Each child possesses their own unique level of intelligence and skills. Thus, taking a conceptual approach and connecting this type of obligation to a connective element (such as an attainment goal) may not produce the desired results. Moreover, constraints should not exist in art education. Nevertheless, if children are forced to convey their feelings and thoughts through colors and shapes instead of using an expressive approach, then they will be constrained. This attainment goal should instead be offered as a tool, one that is not obligatory yet depends on the freedom of statement.
 
a.3 (no.5). ‘They define and use foreground, middleground, background plans in two-dimensional studies.’
 
Children should know about location, volume, value concepts, and most importantly basic perspective rules for foreground, middleground and background planning. It is expected that they have some experience on this matter. Furthermore, taking into account the children’s age and age-appropriate development assignment requirements (they are still at the ‘tangible realism’ stage), if they have difficulty fulfilling the requirements of this criterion, they may grow to dislike painting. These factors must be considered. Perhaps it would be more efficient and beneficial if this goal was approached by providing students with fundamental information such as indoor and outdoor locations.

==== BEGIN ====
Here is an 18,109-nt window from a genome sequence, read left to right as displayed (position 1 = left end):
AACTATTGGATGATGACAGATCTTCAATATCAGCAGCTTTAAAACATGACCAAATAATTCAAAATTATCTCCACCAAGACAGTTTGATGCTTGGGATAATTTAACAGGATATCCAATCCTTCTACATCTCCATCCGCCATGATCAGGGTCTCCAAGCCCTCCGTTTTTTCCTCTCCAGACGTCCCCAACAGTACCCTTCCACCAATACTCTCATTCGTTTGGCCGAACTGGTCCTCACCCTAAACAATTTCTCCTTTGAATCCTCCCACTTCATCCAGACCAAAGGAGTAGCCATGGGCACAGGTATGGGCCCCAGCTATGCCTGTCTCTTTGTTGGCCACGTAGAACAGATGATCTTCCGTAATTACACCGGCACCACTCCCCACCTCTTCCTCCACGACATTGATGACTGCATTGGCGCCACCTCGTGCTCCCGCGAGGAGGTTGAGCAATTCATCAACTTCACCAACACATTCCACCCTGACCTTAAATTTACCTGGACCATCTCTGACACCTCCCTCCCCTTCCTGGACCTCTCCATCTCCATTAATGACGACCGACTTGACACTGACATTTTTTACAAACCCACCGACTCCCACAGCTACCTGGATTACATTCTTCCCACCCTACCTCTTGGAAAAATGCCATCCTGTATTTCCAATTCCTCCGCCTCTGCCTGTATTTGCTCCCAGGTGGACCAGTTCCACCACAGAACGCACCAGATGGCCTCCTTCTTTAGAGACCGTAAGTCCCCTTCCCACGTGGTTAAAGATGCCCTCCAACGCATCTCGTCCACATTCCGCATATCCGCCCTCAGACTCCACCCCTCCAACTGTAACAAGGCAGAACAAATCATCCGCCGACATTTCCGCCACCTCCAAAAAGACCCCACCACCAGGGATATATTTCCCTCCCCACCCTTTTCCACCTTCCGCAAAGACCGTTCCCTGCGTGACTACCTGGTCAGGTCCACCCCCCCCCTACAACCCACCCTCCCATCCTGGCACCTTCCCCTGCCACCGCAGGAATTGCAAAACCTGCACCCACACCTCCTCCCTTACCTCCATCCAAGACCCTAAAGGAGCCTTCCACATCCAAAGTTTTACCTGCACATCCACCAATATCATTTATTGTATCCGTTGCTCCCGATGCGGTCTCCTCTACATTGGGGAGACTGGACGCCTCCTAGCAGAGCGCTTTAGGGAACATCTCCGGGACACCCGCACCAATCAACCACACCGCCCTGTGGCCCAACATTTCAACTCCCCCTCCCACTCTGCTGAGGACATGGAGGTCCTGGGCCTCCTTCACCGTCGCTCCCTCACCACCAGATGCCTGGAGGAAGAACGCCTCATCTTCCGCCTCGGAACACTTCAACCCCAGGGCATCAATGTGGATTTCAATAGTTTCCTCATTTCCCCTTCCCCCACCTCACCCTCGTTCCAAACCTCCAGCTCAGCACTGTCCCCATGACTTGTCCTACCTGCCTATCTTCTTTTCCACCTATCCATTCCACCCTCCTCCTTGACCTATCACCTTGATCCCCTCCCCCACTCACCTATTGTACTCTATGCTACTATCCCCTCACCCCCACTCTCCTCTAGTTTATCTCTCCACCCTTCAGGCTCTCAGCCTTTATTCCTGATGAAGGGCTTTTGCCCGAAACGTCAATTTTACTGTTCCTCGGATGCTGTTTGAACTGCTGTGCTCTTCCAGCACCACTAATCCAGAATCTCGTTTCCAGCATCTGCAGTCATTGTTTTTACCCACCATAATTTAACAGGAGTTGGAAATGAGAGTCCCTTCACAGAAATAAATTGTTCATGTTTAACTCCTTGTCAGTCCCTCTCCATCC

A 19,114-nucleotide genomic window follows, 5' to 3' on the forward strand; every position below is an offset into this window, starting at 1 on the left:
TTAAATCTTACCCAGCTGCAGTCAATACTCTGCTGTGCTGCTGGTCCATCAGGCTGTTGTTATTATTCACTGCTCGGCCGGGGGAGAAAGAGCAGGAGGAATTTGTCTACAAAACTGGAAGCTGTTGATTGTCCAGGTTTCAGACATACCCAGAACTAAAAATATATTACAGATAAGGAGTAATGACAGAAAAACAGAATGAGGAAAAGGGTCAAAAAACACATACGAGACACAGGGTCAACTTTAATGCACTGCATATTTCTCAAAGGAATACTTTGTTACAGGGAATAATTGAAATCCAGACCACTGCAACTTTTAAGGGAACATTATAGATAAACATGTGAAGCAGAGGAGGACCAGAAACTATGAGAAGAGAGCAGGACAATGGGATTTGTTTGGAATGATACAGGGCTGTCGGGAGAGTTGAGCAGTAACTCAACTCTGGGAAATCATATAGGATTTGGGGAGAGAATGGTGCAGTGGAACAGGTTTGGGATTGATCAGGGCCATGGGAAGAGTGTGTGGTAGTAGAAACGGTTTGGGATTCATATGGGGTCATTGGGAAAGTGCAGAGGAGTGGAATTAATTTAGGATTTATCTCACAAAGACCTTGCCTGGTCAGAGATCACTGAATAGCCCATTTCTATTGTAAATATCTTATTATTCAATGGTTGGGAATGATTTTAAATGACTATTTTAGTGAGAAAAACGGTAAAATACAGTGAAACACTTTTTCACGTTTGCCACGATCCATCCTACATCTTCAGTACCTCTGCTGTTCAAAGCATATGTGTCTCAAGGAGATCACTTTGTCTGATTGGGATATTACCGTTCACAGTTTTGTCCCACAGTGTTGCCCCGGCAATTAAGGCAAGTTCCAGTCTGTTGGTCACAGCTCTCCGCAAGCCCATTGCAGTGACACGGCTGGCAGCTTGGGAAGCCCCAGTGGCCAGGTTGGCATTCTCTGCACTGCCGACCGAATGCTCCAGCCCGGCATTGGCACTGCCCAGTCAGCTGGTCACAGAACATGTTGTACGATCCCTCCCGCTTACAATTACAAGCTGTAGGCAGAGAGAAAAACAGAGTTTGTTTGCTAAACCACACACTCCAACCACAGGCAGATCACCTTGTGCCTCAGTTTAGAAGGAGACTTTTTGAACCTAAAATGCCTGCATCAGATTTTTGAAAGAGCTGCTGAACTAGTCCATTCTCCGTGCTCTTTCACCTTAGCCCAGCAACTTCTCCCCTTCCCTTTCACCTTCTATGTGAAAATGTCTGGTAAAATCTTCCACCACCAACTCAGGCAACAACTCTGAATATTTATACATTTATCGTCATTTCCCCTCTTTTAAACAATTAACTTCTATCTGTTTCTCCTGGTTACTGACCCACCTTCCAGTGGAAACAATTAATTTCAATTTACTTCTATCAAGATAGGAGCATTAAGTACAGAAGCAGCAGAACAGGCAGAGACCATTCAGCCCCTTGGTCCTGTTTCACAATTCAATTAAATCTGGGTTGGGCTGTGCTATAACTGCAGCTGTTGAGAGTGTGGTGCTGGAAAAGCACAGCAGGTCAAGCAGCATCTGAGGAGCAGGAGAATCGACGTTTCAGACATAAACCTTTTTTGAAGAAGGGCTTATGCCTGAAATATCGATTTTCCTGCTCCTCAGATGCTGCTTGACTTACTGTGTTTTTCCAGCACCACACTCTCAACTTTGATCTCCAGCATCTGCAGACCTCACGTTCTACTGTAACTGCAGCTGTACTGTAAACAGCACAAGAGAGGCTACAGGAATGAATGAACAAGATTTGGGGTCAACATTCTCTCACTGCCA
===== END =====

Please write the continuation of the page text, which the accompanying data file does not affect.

a.4 (no.7). ‘They use art components and design principles when forming visual art studies.’
 
Color: Hot, cold
Location: Positive, negative
Balance: Symmetrical, asymmetrical, central
Contrast: Dark-light and opposite colors, and the like
 
Positive–negative  shapes   are   related   to   shape   and ground. It is necessary that volume (like form of the relationships) is exemplified if the location is to be defined.
 
b. Cultural heritage:
 
b.1 (no.2). ‘They examine the relationship between an artwork’s form and function.’
 
What is meant by the function of an artwork? Because an artwork or the art phenomenon targets an inherent feature, it cannot be linked to any material value or function. Thus, the function of an artwork should not be defined. This attainment goal should be removed.
 
c. Art criticism and aesthetics:
 
c.1 (no.2). ‘They examine examples of portraits, landscapes, still lifes and depictive artworks.’
 
Examples of portrait, landscape, still life and depictive artworks are shown: portraits by Osman Hamdi Bey, landscape paintings by Nazmi Ziya, still life paintings by Mahmut Cüda and Feyhaman Duran, and artworks of Sami Yetik on the Independence War.